Gaddis-Knowledge After the “Very Small Audience” Era: Introduction to the Special Issue on “William Gaddis at his Centenary”by Ali Chetwynd
Ali Chetwynd's introduction to the Gaddis centenary gathering on ebr.
A talk given on October 20th 2022 at the William Gaddis Centenary Conference at Washington University St Louis. The version presented here is the talk as delivered, with minor edits only for clarity on the page and standardized grammar. Steven Moore prefers to leave the talk as a document of its original presentation, rather than changed into an academic article with the attendant scholarly apparatus of footnotes, works cited, and so on.
We asked our contributors a set of simple questions: what do you think Gaddis Studies has best covered already, what do you think are its prospects for the future, and what future avenues would you like to see explored?
Scott Rettberg, director of the Center for Digital Narrative (CDN) is joined by Lai-Tze Fan to discuss gendered AI assistants and the invisible labor involved in editorial work.
Drew Keller, Microsoft employee and graduate of the Digital Culture program at the University of Bergen joins Scott Rettberg to talk about the potential role of AI in our media production. From the Jacquard loom to the PowerPoint designer, human creativity has always been intertwined with technology, but is the rapid increase in AI a revolution in the way we produce media, or just another tool?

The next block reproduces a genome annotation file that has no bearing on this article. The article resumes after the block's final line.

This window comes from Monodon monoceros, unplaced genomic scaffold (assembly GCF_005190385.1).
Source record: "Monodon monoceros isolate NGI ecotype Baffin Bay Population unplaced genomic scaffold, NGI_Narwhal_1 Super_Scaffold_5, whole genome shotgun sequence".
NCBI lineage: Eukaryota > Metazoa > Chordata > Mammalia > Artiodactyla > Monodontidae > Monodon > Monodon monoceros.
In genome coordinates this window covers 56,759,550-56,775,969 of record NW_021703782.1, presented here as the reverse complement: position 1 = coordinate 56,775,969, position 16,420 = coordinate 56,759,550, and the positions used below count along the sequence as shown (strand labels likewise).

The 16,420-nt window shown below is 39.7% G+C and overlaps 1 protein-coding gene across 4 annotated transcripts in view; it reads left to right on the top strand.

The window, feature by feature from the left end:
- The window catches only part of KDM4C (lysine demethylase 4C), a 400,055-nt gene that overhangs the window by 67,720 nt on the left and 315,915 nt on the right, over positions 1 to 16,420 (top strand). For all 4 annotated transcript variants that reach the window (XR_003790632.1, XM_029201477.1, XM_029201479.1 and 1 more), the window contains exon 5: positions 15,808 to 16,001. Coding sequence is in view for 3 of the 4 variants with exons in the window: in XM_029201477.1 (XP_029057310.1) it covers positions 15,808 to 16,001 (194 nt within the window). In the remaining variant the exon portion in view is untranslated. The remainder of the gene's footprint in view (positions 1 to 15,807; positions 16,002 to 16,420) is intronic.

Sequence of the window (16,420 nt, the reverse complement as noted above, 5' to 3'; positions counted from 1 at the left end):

Returning to past formats in the electronic book review such as 'designwriting from the mid-1990s,' ebr co-editor Lai-Tze Fan alerts readers to a feature that is as much a part of our journal's publication, and positioning, as the essays themselves. As annotations in the margins of print texts allow readers to reference earlier texts, a more interactive, intertextual and perhaps more accessible conversation is made available within and among digital texts.
Scott Rettberg, director of the Center for Digital Narrative is joined by journalist and Digital Culture graduate Ashleigh Steele to talk about memes, post-truth and the way narrativity shapes our understanding of ourselves and our world. We are increasingly affected by algorithms, AI and conspiracy theories, but what kind of effect does this have on our discourse, and how do we fight back?
Multimodal AI trained on YouTube-TikTok-Netflix (object-segmented and identified audio-video-speech) and public domain science data (that exceeds the spectrum of human sensorial field) will be grounded in a world that is in some ways vaster than that experienced by a single human neurophysiology.
Review of Bernard Dionysius Geoghegan’s Code: From Information Theory to French Theory (Duke UP 2022)by Davin Heckman
Is it possible to discover digital prophecies in thinkers like Lacan, Barthes, Derrida, Foucault, Deleuze, and Baudrillard? Heckman has a go at it in this close reading of Dionysius Geoghegan's Code: From Information Theory to French Theory.
The editors at ebr asked Bobby Arellano to draft a reflection on the passing of George Landow. Working with Landow in the early years of the Victorian Web, Arellano transferred most of the documents from the Intermedia system into Storyspace and relinked them. We present Arellano's reflection, in memoriam, along with an official obit provided by Ruth Landow (George's friend of 78 years and his wife of 57 years).